You’ve also recently partnered with Red Wagon Plants.
Yes, this year we’re bringing some trees over to them and doing a seminar, kind of a “Fig Growing 101 in Vermont.” There are stores and garden centers up here where you can buy fig trees, but they’re all coming from out of state. Figs seem to hybridize and acclimate to where they are, so there is a value to buying a tree that’s grown in Vermont. I feel that my trees [also for sale, in addition to the fruits] are going to survive a lot better than ones that are coming from Georgia.
What’s next for Paradiso Farm?
I just put up a larger greenhouse, and I’m starting to plant some in the ground and work on some techniques to keep them alive in the greenhouse over the winter without heating it. And I’ve been roasting coffee on the farm and just launched our new coffee business. Similar to figs, there’s a huge difference between coffee roasted within a week versus what you get at the supermarket. We’re also going to do a cold brew coffee on nitro gas, so it comes out on a tap. It’s potent. So starting this year I’ll be selling fig trees and the coffee at the Richmond Farmers’ Market on Friday nights. At the end of August and into October I’ll also be selling fresh figs.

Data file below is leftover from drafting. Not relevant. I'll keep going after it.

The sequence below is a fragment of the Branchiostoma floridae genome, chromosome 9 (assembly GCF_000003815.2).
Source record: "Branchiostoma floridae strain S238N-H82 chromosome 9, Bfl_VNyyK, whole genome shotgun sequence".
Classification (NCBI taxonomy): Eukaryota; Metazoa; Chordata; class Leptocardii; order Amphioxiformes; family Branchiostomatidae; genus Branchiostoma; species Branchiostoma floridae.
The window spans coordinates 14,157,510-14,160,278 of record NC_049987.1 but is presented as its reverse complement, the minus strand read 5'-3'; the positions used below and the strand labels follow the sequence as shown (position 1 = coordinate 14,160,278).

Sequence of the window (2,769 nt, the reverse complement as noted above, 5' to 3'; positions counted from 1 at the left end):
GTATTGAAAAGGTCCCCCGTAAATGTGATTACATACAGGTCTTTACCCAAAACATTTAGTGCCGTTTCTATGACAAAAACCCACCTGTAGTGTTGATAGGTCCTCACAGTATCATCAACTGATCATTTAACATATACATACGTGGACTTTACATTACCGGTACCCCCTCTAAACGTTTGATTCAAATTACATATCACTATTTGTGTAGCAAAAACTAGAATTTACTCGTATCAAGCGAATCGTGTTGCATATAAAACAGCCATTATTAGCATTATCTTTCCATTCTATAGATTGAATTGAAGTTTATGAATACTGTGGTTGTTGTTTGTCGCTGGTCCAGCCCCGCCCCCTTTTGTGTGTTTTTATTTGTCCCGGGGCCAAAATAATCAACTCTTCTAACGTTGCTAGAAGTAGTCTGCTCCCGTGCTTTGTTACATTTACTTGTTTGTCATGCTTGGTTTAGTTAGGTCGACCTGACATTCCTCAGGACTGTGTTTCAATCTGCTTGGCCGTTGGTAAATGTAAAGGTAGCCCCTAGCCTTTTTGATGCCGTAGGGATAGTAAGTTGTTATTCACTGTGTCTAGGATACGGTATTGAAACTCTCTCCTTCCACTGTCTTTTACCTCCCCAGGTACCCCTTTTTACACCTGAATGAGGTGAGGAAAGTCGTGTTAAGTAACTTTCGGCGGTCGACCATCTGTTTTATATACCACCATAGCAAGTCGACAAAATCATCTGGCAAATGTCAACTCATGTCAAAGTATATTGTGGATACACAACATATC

How are farms like Paradiso influencing the agricultural landscape of Vermont?
I think there are a lot of opportunities to be creative. There are things out there that we don’t realize we can grow up here. If you can take advantage of it, you can have a really good market. I try and get my high school students to look at areas of agriculture that maybe they haven’t thought of—areas that are new and upcoming and actually pretty lucrative as far as diversified production. You can get started for not a lot of money or acreage. The reality is, land is expensive and most people aren’t going to be able to go out and buy big plots of land. You can do quite a bit on an acre.